Geographical disparities in hospital coverage rates
The estimated population coverage rates are presented for inpatient and emergency care, separately, in table 2. We observed that the coverage rates decreased as the catchment areas defined by the maximum travel times increased, regardless of the travel method. For example, the average coverage rates of teaching hospitals for inpatient care decreased from 22.2% to 8.33% in the catchments defined by 30 to 120 min of driving. In contrast to the other three types of hospitals, medium community hospitals’ inpatient care tended to have the highest population coverage rates, ranging from 9.53% to 99.9%, regardless of the catchment size. Compared with inpatient care, emergency care demonstrated a lower coverage rate, except in small community hospitals (table 2).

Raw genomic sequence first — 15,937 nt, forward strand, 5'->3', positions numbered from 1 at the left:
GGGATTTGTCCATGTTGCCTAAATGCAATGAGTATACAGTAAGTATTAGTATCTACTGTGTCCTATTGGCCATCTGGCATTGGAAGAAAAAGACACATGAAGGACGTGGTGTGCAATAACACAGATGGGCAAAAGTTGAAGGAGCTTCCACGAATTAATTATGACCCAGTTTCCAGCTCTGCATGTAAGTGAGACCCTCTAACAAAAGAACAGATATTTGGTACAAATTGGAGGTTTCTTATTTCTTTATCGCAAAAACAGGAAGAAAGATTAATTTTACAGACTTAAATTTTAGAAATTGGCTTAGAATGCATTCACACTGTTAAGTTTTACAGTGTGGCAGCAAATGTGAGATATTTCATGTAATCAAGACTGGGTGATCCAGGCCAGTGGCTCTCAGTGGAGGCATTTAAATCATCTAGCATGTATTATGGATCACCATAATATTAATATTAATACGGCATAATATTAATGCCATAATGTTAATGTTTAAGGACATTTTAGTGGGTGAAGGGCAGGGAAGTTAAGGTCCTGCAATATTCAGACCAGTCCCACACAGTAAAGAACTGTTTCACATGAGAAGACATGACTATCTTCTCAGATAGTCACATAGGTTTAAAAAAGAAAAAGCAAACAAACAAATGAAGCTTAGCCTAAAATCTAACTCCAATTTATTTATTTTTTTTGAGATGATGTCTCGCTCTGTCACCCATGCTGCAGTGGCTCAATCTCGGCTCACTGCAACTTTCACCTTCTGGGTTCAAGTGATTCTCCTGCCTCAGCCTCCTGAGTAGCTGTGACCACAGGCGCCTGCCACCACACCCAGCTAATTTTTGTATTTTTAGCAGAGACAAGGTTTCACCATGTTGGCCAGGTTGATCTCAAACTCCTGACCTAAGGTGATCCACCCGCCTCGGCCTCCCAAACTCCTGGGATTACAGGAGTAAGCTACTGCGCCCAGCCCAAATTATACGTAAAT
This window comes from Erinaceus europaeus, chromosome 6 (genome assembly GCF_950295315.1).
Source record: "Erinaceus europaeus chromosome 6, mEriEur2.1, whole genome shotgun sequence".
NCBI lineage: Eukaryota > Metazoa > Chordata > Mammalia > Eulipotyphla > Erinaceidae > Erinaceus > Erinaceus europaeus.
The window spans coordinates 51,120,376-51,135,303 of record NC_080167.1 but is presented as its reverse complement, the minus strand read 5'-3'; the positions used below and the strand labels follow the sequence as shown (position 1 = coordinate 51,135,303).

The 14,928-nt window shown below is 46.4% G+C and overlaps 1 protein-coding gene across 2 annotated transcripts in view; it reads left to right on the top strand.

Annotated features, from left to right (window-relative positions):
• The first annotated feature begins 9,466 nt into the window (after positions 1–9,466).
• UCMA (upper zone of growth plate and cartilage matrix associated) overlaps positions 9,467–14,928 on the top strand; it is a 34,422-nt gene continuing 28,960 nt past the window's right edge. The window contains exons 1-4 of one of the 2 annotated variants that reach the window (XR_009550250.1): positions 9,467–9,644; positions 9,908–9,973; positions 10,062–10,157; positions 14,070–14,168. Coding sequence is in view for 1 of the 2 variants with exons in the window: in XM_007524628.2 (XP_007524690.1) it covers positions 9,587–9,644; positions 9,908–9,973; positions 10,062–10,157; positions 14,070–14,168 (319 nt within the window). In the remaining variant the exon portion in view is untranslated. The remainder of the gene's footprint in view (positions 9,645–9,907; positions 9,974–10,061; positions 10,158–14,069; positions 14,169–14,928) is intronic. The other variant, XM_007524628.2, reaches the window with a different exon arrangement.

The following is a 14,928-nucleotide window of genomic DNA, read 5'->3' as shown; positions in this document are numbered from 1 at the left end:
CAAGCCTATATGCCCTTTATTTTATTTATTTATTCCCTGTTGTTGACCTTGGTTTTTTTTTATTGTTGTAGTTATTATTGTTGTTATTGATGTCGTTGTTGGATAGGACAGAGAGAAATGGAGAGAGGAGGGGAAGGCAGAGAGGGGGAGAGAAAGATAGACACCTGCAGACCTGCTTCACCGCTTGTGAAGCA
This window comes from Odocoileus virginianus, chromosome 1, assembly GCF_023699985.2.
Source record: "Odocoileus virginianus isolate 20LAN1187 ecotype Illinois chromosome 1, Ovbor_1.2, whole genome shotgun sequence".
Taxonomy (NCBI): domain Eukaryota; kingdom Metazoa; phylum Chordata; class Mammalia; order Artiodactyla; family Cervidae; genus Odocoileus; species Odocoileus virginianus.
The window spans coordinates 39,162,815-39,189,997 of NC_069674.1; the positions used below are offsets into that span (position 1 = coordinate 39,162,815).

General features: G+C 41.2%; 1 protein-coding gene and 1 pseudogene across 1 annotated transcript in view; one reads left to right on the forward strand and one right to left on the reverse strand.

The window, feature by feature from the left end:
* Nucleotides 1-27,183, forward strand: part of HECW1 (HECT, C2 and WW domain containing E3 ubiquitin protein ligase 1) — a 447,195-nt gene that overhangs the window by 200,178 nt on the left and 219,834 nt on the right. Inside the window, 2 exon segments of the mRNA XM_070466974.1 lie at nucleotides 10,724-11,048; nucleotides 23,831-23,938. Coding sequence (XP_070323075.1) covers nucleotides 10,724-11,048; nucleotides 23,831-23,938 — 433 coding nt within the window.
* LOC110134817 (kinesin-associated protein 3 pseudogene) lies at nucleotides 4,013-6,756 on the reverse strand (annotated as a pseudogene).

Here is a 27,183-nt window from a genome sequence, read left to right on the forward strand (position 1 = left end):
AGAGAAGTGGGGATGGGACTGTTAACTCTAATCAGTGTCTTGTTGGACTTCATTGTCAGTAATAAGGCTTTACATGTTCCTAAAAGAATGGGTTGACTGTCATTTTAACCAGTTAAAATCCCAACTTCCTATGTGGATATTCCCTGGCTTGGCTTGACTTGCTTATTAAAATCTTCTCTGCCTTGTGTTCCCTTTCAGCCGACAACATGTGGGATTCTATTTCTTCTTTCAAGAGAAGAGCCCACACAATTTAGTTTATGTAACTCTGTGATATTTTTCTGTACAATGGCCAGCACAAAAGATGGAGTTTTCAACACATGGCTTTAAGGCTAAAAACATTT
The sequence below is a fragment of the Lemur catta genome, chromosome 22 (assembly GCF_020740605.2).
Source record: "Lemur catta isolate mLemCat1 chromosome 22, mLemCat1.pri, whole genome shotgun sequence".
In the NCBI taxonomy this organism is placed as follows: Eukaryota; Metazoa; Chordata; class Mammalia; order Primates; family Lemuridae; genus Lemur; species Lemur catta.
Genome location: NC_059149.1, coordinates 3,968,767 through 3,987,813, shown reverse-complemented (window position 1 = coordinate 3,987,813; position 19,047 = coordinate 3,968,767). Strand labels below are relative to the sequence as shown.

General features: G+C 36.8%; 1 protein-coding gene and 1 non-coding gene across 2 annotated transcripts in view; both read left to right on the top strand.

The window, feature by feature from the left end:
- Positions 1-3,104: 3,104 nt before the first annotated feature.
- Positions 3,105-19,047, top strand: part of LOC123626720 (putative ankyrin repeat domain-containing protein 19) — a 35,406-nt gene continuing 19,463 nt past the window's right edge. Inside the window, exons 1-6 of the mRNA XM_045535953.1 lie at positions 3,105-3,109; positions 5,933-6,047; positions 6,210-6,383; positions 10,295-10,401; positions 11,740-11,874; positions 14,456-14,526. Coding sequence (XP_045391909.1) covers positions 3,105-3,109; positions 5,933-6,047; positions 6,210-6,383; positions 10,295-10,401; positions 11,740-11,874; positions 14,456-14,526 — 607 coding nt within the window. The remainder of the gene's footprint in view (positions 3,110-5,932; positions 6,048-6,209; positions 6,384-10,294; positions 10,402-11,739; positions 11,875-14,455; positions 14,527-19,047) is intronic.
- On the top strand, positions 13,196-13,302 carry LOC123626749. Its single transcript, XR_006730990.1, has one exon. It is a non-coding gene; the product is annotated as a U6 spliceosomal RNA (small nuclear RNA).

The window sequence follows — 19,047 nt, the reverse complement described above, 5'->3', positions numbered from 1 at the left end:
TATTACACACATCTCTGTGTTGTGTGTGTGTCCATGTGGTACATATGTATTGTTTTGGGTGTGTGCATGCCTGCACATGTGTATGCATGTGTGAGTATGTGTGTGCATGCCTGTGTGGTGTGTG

The zonal analysis results also suggested geographical disparities in population coverage rates between LHINs. We observed higher coverage rates of inpatient care in rural northern LHINs, including North East, North West and North Simcoe Muskoka, but lower rates in urban southern LHINs, including Toronto Central, Central and Mississauga Halton. We observed similar geographical disparities in the coverage rates of emergency care (table 2).
Lastly, the coverage rates calculated based on hospital capacities and the total population of LHIN’s jurisdictions are presented in figure 3. We observed that the coverage rates in northern LHINs were slightly higher than in southern LHINs. The highest coverage rates were found in less densely populated LHINs, such as Champlain in Southeastern Ontario. The inpatient and emergency hospital care offered in Toronto Central LHIN had better population coverages than other urban LHINs.